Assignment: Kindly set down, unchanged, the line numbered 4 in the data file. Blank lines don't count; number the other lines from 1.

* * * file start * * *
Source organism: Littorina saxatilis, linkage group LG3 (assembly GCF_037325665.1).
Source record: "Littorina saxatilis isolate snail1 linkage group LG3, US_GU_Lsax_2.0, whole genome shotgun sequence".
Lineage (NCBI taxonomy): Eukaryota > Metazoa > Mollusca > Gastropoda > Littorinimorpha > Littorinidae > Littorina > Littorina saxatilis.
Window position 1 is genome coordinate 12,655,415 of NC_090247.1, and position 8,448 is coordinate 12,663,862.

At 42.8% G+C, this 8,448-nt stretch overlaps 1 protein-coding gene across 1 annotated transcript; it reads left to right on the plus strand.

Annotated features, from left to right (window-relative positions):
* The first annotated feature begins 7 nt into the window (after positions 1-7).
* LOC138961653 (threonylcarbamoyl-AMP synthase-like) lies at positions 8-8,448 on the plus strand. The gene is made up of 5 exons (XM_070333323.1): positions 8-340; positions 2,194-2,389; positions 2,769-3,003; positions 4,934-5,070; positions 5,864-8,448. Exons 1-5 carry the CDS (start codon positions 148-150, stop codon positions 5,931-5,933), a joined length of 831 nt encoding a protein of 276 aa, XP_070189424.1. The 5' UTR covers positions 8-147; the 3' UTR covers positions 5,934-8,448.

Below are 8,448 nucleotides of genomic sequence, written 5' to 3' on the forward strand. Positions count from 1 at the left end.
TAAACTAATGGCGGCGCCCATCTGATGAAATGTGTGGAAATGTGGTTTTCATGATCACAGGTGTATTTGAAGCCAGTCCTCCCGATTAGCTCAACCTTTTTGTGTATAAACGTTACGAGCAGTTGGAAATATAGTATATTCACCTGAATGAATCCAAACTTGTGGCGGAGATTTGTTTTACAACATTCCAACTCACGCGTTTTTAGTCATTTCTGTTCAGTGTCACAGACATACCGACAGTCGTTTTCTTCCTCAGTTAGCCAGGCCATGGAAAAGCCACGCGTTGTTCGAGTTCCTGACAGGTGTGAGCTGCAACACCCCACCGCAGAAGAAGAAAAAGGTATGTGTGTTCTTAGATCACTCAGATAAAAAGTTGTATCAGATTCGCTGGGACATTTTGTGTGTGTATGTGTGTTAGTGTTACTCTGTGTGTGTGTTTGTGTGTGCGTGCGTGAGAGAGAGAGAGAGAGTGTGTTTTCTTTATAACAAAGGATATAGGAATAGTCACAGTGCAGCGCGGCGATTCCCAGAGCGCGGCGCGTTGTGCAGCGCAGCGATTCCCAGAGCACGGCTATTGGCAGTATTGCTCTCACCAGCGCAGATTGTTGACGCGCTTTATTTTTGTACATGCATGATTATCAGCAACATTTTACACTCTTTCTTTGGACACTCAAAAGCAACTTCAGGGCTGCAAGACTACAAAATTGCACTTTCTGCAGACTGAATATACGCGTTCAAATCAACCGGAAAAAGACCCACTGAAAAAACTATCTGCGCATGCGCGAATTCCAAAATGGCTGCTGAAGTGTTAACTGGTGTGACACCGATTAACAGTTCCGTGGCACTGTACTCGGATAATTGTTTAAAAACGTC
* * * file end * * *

Window position 1 is genome coordinate 12,655,415 of NC_090247.1, and position 8,448 is coordinate 12,663,862.